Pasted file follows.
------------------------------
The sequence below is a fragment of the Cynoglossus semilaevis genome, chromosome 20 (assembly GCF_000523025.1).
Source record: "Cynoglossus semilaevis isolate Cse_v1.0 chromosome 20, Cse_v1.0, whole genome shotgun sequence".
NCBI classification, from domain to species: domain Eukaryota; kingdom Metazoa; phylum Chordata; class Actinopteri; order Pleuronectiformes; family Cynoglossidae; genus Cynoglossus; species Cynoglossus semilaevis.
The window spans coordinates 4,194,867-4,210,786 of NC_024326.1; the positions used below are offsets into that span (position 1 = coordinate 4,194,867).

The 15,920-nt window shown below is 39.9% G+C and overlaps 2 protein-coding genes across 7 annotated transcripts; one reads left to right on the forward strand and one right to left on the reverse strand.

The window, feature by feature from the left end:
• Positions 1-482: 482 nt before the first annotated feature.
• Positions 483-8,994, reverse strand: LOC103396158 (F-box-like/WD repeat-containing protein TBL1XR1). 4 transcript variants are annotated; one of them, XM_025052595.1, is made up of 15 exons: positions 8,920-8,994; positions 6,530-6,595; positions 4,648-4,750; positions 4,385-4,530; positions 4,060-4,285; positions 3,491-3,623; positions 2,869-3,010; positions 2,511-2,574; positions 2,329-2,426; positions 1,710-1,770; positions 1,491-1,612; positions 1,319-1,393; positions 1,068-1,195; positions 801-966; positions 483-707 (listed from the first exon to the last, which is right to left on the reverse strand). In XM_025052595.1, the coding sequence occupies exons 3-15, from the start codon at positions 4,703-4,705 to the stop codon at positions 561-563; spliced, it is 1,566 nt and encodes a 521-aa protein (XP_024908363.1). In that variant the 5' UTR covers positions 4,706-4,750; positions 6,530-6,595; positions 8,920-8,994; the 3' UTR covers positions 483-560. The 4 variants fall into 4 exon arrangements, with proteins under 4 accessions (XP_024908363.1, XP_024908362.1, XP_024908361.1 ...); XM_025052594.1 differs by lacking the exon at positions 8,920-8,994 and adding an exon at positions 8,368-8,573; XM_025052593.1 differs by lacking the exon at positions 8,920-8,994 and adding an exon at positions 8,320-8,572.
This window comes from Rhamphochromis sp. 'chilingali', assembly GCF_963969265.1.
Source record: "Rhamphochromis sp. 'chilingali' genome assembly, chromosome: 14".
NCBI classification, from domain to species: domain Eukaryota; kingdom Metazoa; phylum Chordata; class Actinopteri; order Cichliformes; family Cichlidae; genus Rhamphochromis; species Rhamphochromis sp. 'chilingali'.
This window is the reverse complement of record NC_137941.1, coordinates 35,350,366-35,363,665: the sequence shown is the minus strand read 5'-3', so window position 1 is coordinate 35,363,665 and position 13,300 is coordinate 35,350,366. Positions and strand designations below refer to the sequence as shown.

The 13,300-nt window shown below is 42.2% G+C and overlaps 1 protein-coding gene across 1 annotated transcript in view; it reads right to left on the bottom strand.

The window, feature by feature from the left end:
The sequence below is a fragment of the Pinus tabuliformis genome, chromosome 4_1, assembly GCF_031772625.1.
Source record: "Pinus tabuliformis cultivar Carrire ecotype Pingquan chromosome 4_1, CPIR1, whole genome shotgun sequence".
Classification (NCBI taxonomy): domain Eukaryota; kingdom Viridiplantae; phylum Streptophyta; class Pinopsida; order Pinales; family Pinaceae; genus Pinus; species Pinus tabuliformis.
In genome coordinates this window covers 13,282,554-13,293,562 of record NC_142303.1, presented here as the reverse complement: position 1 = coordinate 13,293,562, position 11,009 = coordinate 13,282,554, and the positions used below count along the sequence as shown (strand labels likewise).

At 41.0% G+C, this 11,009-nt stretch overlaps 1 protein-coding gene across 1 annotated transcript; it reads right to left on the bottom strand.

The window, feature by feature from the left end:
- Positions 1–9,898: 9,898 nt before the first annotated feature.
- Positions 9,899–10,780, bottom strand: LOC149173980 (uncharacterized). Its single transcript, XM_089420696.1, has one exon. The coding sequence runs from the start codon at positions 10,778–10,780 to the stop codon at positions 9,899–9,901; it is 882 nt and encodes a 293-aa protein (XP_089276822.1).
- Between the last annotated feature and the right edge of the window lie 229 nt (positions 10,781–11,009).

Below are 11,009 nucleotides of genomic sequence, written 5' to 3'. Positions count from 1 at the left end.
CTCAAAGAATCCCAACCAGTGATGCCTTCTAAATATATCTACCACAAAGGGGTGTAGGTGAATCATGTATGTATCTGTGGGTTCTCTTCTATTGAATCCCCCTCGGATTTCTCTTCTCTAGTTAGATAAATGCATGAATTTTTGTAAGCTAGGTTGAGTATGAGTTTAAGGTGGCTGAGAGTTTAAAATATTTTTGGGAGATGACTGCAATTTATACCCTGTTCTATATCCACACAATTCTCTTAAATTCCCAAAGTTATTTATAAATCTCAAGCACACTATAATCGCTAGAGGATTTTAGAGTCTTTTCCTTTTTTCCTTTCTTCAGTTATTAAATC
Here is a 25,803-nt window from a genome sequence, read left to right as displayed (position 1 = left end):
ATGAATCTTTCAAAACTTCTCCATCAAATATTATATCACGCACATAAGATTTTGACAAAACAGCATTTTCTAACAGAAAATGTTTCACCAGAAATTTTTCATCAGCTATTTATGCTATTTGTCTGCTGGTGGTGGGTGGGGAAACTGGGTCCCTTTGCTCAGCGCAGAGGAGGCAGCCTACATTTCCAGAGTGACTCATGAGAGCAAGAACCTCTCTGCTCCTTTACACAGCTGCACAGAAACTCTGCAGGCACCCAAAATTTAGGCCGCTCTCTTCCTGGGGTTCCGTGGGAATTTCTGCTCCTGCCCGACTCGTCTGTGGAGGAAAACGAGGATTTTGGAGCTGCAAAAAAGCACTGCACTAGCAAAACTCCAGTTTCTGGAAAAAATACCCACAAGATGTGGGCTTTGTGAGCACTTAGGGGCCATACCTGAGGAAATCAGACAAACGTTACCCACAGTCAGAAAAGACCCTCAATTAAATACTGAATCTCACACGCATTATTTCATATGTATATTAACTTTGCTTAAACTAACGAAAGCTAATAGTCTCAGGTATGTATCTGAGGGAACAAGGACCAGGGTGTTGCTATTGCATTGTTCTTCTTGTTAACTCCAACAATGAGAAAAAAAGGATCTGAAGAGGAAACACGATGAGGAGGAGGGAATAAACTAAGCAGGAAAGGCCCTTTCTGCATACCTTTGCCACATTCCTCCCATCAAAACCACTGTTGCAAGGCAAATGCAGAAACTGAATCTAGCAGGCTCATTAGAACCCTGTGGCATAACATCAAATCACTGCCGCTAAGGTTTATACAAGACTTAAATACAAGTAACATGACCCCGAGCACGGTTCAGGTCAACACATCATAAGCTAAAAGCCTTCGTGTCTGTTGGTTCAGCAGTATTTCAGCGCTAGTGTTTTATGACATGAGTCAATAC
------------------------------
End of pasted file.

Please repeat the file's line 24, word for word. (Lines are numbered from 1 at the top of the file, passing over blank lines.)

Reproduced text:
Below are 11,009 nucleotides of genomic sequence, written 5' to 3'. Positions count from 1 at the left end.